Then it was time to put all the toys away in the box and go home. With local bus routes and private hire bookings unable to run due to the lack of an Operators Licence, the next few weeks were rather sad as the once-busy depot was gradually cleared out. Most of the service buses and coaches were sold off, either for further use or for scrap. I drove two ex-school contract vehicles, Leyland Tiger CRZ9853 and a yellow Dennis Javelin coach (whose number I have already forgotten), up to a coach trimmer near Banbury. In a final twist, each had only been bought for its seats. With most of the ‘modern’ vehicles sold, the vast hangar which served as the Crosville depot looked forlorn.

There was a plan to continue running the heritage fleet, which had a healthy order book for 2018, under the auspices of Southern National (another JJP Holdings company) but this failed to materialise due to licencing issues. All bookings were cancelled and refunded. This had a direct impact on me because I had been, up to this point, managing the bookings and crew rosters for the heritage fleet.

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Crosville Bus Rally 2017 update #1

A change of plan – the 2017 Crosville Bus & Steam Rally is returning to the Helicopter Museum venue.

767-and-Lizzie

The last time I mentioned the rally it was going to be held on the Beach Lawns, Weston-super-Mare but, since then, there have been changes behind the scenes. After a lot of negotiation the good news is that admission will be 100% free for visitors to the rally, which will again be sited within a self-contained ‘paddock’. The Control Tower, which is in the centre of the field and was undergoing renovation last year, is now complete and may be open for visitors. For those who wish to go round the Helicopter Museum itself there will be a separate charge.

Many people will have been disappointed that ‘Elizabeth’ the Sentinel DG6P Steam Bus didn’t show up as planned at last year’s rally. I was one of them – I’ve never seen her in steam, although I’ve walked past her in the garage many times on my way to pick up a bus. During the refurbishment a lot of worn parts and rot were discovered and so much more work was required than anticipated. As I write, the bus is being re-assembled and a boiler test should have been completed successfully. There is still some confusion as to which colour she will wear when she returns. An early suggestion was that she would be outshopped in Tilling Green and Cream to match the other members of the Crosville heritage fleet. But then I heard that she would retain her maroon colour to complement Crosville’s Clayton & Shuttleworth road locomotive ‘Sonsie Quine’. Which will it be? You’ll have to wait and see. Ooh, I do love a good livery debate!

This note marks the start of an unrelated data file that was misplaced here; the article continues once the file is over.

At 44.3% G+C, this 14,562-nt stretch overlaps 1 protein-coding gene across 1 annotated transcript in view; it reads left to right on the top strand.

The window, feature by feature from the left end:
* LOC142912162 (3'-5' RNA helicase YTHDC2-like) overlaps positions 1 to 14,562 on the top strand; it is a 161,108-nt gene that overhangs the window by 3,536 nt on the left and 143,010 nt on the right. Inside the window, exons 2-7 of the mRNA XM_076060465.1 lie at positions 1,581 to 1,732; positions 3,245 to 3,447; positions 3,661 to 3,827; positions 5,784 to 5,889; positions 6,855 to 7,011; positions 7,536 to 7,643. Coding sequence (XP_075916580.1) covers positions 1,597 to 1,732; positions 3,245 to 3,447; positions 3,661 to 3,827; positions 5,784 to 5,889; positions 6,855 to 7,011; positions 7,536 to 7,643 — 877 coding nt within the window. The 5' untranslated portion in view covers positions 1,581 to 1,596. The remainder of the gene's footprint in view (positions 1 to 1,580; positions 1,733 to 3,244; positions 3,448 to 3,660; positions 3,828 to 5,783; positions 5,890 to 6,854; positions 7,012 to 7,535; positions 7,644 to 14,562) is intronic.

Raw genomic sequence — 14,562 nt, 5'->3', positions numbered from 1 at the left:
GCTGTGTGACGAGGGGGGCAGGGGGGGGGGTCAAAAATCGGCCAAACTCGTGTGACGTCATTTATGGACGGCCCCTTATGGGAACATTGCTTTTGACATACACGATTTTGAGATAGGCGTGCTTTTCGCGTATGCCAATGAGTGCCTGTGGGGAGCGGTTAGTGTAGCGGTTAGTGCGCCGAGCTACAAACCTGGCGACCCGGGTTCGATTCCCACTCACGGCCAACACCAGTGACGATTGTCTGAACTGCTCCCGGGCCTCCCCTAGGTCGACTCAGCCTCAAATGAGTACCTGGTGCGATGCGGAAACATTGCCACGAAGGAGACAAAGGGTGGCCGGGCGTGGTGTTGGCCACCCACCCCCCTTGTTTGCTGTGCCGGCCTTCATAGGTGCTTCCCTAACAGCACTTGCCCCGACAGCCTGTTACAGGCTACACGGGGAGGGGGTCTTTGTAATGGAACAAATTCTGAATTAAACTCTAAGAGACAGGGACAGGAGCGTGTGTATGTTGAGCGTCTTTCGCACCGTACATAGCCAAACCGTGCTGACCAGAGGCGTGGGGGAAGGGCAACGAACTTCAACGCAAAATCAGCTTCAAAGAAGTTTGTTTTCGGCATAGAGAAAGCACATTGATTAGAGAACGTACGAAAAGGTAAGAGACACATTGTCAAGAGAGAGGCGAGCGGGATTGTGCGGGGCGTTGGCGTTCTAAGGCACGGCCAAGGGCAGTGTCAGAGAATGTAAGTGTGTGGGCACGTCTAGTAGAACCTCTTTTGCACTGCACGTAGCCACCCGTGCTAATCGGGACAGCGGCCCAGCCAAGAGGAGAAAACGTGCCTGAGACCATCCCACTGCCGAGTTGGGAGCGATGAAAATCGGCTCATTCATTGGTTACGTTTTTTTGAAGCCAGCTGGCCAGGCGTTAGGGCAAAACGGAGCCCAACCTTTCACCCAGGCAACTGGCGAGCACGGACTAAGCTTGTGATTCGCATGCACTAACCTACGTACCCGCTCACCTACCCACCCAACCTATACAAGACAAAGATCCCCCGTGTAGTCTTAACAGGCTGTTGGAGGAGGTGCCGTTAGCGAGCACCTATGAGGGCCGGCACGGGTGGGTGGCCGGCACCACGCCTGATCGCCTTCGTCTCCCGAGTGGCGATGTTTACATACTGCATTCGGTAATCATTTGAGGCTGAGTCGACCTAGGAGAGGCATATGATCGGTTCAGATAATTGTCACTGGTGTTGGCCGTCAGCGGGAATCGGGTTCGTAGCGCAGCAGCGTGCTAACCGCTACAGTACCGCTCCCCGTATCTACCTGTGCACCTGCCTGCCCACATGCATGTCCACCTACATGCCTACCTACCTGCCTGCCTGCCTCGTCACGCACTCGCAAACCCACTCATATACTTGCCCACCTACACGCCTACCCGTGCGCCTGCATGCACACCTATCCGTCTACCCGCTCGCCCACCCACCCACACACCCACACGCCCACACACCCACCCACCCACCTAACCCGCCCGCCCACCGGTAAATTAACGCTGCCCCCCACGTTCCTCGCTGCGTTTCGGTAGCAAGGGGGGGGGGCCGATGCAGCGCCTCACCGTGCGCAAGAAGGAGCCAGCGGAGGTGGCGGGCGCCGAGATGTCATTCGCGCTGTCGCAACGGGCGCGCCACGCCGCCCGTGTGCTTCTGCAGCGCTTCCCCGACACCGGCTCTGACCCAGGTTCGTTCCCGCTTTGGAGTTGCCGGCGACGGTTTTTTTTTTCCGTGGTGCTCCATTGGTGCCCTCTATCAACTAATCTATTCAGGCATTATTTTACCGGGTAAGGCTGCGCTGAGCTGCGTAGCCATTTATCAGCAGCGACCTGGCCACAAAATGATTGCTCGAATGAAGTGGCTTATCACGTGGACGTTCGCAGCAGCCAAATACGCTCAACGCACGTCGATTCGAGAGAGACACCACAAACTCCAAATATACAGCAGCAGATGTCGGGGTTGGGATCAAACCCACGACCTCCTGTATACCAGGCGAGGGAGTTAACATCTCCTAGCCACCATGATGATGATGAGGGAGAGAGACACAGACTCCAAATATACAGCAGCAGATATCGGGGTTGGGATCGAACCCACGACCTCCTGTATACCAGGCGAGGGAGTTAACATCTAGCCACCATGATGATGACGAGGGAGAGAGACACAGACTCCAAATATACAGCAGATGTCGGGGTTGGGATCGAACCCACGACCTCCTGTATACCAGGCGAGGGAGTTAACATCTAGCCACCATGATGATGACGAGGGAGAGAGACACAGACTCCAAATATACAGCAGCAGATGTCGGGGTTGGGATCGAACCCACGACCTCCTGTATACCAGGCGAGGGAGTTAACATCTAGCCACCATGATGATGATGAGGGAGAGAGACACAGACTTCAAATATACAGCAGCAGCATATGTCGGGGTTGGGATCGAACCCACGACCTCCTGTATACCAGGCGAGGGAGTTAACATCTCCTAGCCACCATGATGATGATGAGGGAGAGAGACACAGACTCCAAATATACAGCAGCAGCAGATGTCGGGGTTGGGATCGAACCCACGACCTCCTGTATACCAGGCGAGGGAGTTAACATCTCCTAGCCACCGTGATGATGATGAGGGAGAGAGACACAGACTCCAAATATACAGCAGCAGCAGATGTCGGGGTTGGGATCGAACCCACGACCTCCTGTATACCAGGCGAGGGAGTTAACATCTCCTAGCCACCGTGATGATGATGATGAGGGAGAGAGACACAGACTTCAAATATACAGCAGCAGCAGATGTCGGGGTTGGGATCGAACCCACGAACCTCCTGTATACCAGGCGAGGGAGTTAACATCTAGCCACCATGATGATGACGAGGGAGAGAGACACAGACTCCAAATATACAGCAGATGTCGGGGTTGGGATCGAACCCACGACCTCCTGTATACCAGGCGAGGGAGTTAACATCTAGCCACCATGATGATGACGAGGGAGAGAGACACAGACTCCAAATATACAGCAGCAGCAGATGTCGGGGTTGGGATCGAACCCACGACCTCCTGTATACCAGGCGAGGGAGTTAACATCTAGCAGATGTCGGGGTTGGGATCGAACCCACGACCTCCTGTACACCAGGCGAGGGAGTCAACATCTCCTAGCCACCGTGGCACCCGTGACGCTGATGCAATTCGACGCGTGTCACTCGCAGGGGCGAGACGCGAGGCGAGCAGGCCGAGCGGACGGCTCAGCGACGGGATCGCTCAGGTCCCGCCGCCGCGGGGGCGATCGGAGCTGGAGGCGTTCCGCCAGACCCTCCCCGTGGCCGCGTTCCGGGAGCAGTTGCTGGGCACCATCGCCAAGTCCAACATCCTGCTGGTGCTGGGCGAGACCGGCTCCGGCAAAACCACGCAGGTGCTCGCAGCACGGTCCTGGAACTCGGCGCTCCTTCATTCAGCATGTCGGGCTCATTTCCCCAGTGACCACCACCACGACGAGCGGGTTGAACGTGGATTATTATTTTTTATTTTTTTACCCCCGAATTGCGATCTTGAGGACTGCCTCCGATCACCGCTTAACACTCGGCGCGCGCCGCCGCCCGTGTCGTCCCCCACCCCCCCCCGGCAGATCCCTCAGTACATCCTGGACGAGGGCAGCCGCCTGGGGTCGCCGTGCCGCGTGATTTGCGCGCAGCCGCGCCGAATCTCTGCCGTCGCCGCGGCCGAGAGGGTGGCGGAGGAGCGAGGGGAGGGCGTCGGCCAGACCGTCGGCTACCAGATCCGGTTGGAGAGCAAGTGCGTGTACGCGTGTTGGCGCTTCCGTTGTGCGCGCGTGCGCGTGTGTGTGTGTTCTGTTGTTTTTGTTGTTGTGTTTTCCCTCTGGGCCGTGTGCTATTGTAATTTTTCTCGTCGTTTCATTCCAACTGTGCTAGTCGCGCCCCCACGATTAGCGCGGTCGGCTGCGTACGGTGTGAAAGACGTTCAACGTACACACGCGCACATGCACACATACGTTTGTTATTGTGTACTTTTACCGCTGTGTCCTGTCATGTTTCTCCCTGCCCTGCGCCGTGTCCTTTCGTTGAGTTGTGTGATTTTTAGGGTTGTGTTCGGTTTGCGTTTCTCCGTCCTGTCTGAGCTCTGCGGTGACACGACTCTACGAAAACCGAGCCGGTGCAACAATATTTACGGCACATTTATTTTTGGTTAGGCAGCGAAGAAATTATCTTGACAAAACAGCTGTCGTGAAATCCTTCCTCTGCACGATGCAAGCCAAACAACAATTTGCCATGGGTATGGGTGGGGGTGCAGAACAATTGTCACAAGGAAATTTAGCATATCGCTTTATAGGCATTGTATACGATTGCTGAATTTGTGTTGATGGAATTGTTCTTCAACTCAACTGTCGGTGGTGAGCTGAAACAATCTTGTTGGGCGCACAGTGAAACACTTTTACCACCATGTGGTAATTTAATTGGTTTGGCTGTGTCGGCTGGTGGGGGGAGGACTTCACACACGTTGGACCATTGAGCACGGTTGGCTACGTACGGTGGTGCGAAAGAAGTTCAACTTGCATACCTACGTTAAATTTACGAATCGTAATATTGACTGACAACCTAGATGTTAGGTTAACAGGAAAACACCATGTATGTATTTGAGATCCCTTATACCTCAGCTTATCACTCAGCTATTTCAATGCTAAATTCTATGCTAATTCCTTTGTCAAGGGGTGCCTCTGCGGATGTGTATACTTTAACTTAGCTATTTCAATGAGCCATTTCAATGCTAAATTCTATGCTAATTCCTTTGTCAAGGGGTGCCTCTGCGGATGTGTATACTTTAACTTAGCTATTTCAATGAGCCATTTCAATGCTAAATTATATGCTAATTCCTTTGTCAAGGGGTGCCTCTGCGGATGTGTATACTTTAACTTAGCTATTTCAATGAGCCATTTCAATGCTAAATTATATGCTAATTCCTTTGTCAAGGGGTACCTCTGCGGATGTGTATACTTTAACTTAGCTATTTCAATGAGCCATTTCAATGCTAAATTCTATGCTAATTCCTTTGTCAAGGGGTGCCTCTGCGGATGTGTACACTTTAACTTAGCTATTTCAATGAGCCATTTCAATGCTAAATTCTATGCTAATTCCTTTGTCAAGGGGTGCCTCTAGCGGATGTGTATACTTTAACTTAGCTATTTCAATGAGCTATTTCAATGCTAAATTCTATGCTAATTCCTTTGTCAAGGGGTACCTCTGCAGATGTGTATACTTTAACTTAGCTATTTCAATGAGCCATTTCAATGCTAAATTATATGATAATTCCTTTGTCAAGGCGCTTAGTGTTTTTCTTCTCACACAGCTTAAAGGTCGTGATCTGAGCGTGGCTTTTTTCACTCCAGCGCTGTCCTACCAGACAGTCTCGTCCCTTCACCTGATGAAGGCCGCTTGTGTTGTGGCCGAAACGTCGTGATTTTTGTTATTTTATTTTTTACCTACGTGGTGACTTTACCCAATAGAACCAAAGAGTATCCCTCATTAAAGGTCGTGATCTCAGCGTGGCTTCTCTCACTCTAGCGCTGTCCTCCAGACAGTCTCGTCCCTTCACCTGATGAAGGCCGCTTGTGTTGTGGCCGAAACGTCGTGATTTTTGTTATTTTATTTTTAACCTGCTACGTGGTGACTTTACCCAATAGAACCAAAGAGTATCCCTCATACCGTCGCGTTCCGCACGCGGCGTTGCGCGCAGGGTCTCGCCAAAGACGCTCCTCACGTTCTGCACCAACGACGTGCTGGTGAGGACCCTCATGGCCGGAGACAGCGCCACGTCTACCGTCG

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Some readers may remember that I’m also a proud owner of a Morris Minor convertible. To top it all, the Avon Branch of the Morris Minor Owners Club is having a day out at the Helicopter Museum at the same time as the Crosville Rally, but not on the same field. It’s going to be a busy day!

Among the other entries likely to attend is this rather lovely all-Leyland Exeter Corporation PD2/1 bus. I’m helping to coordinate the event and I’ll let you know about some of the other highlights as they are confirmed. You can also check out the Rally page on the Crosville website for latest info.

Crosville Bus & Steam Rally – a date for your 2017 diary

Following a reasonably successful Bus & Steam Rally in September, the team at Crosville Motor Services has pledged to run a similar event next year and the date will be Sunday September 10th, 2017 from 10:00 until 16:30.

crosville-rally-2014-general-view

Once again, I’m looking forward to taking part in this rally. Not only does it give me the chance to browse among the many visiting vehicles, it also allows me to drive several of Crosville’s own heritage buses as well as those belonging to the Bristol Omnibus Vehicle Collection. Those who know me well will probably know that the Bristol marque is my favourite!

This time the rally will return to the seafront at Weston-super-Mare, the static displays and vintage bus rides all being based at the Beach Lawns. The biggest benefit for everyone of course is that now the whole event will be free to enter. Understandably, there were moans this year that “…we shouldn’t have to pay!” as entry to the Helicopter Museum rally site this year was £10 per adult. Although admission tickets were sold by the Museum, Crosville received a proportion of the gate takings. Most (but not all) vintage bus running days and rallies don’t levy an entry charge and enthusiasts have been used to this format for years. Also, and this is neither new nor even confined to the bus world, enthusiasts are notoriously ‘thrifty’ and many resent having to part with cash in order to enjoy a rally. What they perhaps fail to realise is that rallies and running days don’t just happen by themselves. Much time, effort and expense is needed to put these events on and operators like Crosville like to cover their costs if at all possible. As I mentioned, the 2017 event will be free so, if you attend and see a programme for sale, please buy one as this will help to offset costs.